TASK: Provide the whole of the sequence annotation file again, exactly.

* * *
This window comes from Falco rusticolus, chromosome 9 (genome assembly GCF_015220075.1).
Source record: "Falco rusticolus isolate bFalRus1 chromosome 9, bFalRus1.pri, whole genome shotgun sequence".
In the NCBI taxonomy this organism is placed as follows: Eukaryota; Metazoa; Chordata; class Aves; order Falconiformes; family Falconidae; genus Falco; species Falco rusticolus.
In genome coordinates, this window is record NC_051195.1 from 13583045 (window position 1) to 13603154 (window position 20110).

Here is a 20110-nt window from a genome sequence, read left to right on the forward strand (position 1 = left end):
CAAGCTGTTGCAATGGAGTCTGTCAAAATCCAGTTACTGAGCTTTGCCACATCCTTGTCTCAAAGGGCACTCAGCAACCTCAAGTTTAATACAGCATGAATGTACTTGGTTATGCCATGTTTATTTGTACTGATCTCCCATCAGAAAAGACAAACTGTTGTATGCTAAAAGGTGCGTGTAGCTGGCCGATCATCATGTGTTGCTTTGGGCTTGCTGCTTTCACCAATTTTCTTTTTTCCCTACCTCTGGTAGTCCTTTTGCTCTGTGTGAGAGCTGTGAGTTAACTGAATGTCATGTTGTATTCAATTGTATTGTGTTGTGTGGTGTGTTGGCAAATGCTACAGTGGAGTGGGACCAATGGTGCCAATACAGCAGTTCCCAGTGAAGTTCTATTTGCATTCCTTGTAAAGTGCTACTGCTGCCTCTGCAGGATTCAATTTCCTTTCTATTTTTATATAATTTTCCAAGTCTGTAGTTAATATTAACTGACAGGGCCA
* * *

This window comes from Falco rusticolus, chromosome 9 (genome assembly GCF_015220075.1).
Source record: "Falco rusticolus isolate bFalRus1 chromosome 9, bFalRus1.pri, whole genome shotgun sequence".
In the NCBI taxonomy this organism is placed as follows: Eukaryota; Metazoa; Chordata; class Aves; order Falconiformes; family Falconidae; genus Falco; species Falco rusticolus.
In genome coordinates, this window is record NC_051195.1 from 13583045 (window position 1) to 13603154 (window position 20110).

Here is a 20110-nt window from a genome sequence, read left to right on the forward strand (position 1 = left end):
CAAGCTGTTGCAATGGAGTCTGTCAAAATCCAGTTACTGAGCTTTGCCACATCCTTGTCTCAAAGGGCACTCAGCAACCTCAAGTTTAATACAGCATGAATGTACTTGGTTATGCCATGTTTATTTGTACTGATCTCCCATCAGAAAAGACAAACTGTTGTATGCTAAAAGGTGCGTGTAGCTGGCCGATCATCATGTGTTGCTTTGGGCTTGCTGCTTTCACCAATTTTCTTTTTTCCCTACCTCTGGTAGTCCTTTTGCTCTGTGTGAGAGCTGTGAGTTAACTGAATGTCATGTTGTATTCAATTGTATTGTGTTGTGTGGTGTGTTGGCAAATGCTACAGTGGAGTGGGACCAATGGTGCCAATACAGCAGTTCCCAGTGAAGTTCTATTTGCATTCCTTGTAAAGTGCTACTGCTGCCTCTGCAGGATTCAATTTCCTTTCTATTTTTATATAATTTTCCAAGTCTGTAGTTAATATTAACTGACAGGGCCA